Anatomy of the prostate: review of the different models

Eur Urol. 1991;20(4):261-8. doi: 10.1159/000471714.


Current understanding of the anatomic subdivision of the adult prostate gland is secondary to two major studies successively published by Gil Vernet in 1953 and by McNeal in 1968. In Gil Vernet's report, glandular tissue consists of a caudal gland, a cranial gland and a intermediate gland. These 3 glandular areas were defined according to the location of their glandular openings into the urethra. In McNeal's report, the urethra is taken as the primary anatomic reference point. The four glandular areas are best visualized by examination of the selected coronal plane of sections along the proximal and distal prostatic urethra. The peripheral zone is located posterolaterally, the central zone is located at the base, and the 2 lobes of the transition zone are located along the proximal urethra. Fibromuscular regions are concentrated anteromedially. Most of the anatomic regions are similar between the two models, however, in McNeal's model, accuracies concerning the boundaries of the central zone and transition zone ultimately make this model superior for the study of both the physiology and pathology of the prostate.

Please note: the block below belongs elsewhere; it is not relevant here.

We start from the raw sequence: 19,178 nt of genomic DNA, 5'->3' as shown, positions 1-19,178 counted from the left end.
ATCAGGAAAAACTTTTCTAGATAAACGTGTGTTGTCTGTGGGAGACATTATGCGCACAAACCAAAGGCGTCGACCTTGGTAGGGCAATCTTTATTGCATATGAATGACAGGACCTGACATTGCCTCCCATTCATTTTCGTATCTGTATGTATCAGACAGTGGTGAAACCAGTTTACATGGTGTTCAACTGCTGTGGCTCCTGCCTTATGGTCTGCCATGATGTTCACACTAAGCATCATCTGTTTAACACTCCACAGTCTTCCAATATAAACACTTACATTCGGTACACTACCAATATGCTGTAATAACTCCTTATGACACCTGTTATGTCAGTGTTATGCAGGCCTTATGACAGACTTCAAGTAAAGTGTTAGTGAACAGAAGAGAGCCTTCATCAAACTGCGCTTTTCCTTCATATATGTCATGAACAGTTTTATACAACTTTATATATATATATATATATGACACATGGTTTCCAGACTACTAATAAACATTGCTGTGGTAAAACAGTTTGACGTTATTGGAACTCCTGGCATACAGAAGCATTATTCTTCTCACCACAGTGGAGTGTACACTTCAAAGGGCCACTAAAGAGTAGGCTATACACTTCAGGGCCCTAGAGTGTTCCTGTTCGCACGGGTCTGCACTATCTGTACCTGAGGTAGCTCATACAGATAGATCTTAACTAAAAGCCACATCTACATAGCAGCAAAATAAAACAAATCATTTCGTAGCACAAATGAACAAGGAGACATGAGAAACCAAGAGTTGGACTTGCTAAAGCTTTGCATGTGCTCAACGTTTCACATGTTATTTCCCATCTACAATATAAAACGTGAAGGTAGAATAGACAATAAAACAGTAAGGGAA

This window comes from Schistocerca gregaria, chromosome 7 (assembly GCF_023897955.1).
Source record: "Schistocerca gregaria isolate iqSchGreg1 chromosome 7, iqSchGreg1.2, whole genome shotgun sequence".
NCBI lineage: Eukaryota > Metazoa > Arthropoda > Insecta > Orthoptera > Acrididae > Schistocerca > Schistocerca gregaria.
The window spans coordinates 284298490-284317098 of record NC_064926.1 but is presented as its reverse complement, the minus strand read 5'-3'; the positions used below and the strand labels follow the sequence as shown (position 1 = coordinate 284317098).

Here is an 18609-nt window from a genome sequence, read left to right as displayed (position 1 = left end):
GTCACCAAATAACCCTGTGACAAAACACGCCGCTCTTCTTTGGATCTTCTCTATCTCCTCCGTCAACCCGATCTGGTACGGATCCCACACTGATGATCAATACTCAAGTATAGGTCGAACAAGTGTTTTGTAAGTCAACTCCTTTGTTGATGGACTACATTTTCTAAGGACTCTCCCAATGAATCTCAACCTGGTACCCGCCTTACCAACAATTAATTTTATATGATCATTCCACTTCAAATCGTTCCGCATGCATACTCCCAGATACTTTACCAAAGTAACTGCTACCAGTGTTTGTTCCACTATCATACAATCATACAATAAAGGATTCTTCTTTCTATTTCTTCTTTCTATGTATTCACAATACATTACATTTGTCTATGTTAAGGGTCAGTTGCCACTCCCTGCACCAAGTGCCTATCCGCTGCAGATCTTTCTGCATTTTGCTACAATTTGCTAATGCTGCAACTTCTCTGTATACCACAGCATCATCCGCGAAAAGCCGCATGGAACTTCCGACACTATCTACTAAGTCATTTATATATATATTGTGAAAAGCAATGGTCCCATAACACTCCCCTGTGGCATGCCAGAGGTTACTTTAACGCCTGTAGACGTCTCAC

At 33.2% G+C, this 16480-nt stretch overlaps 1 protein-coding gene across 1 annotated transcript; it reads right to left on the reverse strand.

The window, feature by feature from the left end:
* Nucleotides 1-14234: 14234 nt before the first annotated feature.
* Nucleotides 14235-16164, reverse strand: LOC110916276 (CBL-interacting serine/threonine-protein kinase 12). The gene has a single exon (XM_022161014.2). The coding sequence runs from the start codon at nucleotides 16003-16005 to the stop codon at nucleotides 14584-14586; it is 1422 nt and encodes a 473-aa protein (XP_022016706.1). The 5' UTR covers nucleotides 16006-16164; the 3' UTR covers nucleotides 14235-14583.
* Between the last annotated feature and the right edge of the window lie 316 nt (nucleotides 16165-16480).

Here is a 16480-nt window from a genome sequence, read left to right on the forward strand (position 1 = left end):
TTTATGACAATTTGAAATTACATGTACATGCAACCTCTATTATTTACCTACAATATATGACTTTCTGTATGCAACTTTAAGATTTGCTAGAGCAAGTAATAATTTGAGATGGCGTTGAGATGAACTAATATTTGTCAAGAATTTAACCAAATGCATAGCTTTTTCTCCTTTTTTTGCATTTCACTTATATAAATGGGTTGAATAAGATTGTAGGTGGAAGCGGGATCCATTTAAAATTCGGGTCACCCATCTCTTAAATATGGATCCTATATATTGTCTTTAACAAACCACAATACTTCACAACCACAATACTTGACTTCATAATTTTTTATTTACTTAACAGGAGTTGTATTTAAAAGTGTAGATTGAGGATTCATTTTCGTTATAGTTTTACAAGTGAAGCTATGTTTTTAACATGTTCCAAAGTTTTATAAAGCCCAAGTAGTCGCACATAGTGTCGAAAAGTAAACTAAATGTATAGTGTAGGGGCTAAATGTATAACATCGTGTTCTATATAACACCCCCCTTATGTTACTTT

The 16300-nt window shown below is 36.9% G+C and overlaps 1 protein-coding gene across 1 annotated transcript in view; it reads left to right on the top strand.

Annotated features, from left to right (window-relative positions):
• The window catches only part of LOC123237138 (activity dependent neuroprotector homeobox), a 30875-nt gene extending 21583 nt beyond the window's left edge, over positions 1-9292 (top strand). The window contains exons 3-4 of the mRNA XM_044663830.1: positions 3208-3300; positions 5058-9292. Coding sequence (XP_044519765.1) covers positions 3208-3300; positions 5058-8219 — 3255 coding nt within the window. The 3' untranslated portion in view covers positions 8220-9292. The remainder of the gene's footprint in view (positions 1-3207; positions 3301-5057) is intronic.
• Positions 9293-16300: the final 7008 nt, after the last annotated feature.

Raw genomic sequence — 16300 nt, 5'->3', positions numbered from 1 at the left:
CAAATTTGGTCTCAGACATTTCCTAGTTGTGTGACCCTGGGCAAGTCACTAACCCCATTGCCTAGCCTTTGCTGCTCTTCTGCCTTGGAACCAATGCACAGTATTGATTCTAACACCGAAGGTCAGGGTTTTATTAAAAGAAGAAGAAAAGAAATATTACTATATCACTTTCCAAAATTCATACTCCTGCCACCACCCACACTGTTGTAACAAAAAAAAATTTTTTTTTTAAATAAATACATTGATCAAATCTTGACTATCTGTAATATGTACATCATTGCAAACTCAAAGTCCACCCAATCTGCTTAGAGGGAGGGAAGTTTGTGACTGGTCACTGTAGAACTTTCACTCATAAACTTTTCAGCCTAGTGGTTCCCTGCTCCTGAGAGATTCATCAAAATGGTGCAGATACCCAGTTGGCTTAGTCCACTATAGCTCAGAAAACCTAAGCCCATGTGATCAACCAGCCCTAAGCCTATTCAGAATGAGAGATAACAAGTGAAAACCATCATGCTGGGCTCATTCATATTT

Publication types

  • Review

MeSH terms

  • Humans
  • Male
  • Models, Anatomic
  • Prostate / anatomy & histology*
  • Prostatic Hyperplasia / pathology
  • Prostatic Neoplasms / pathology
  • Prostatitis / pathology
  • Urethra / anatomy & histology